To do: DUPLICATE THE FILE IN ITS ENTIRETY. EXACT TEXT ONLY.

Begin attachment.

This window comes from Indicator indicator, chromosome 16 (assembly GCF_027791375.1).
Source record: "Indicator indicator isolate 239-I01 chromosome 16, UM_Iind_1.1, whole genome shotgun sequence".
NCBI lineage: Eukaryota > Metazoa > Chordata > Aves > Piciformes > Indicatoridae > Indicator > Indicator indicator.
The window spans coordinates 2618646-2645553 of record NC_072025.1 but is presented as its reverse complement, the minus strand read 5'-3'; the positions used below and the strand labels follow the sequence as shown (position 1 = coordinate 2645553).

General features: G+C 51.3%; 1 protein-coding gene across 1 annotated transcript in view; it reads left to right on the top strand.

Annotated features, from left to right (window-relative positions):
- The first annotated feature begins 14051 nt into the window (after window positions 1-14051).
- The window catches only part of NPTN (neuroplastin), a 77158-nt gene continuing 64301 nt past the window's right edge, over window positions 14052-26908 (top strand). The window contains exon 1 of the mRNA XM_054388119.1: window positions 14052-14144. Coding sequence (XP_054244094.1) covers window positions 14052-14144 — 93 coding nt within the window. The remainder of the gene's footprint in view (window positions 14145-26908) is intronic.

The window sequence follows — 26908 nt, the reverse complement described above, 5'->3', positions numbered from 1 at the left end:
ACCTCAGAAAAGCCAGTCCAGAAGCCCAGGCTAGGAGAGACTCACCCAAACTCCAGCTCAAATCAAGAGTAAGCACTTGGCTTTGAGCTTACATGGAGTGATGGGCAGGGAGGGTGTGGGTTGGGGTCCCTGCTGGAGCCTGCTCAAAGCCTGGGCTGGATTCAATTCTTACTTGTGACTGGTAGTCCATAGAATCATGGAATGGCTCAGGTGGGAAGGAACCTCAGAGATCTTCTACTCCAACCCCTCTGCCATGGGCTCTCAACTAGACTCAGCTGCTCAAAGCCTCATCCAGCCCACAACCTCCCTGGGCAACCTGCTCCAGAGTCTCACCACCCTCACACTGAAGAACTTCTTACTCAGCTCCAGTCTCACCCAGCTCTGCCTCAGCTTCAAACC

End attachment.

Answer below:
This window comes from Indicator indicator, chromosome 16 (assembly GCF_027791375.1).
Source record: "Indicator indicator isolate 239-I01 chromosome 16, UM_Iind_1.1, whole genome shotgun sequence".
NCBI lineage: Eukaryota > Metazoa > Chordata > Aves > Piciformes > Indicatoridae > Indicator > Indicator indicator.
The window spans coordinates 2618646-2645553 of record NC_072025.1 but is presented as its reverse complement, the minus strand read 5'-3'; the positions used below and the strand labels follow the sequence as shown (position 1 = coordinate 2645553).

General features: G+C 51.3%; 1 protein-coding gene across 1 annotated transcript in view; it reads left to right on the top strand.

Annotated features, from left to right (window-relative positions):
- The first annotated feature begins 14051 nt into the window (after window positions 1-14051).
- The window catches only part of NPTN (neuroplastin), a 77158-nt gene continuing 64301 nt past the window's right edge, over window positions 14052-26908 (top strand). The window contains exon 1 of the mRNA XM_054388119.1: window positions 14052-14144. Coding sequence (XP_054244094.1) covers window positions 14052-14144 — 93 coding nt within the window. The remainder of the gene's footprint in view (window positions 14145-26908) is intronic.

The window sequence follows — 26908 nt, the reverse complement described above, 5'->3', positions numbered from 1 at the left end:
ACCTCAGAAAAGCCAGTCCAGAAGCCCAGGCTAGGAGAGACTCACCCAAACTCCAGCTCAAATCAAGAGTAAGCACTTGGCTTTGAGCTTACATGGAGTGATGGGCAGGGAGGGTGTGGGTTGGGGTCCCTGCTGGAGCCTGCTCAAAGCCTGGGCTGGATTCAATTCTTACTTGTGACTGGTAGTCCATAGAATCATGGAATGGCTCAGGTGGGAAGGAACCTCAGAGATCTTCTACTCCAACCCCTCTGCCATGGGCTCTCAACTAGACTCAGCTGCTCAAAGCCTCATCCAGCCCACAACCTCCCTGGGCAACCTGCTCCAGAGTCTCACCACCCTCACACTGAAGAACTTCTTACTCAGCTCCAGTCTCACCCAGCTCTGCCTCAGCTTCAAACC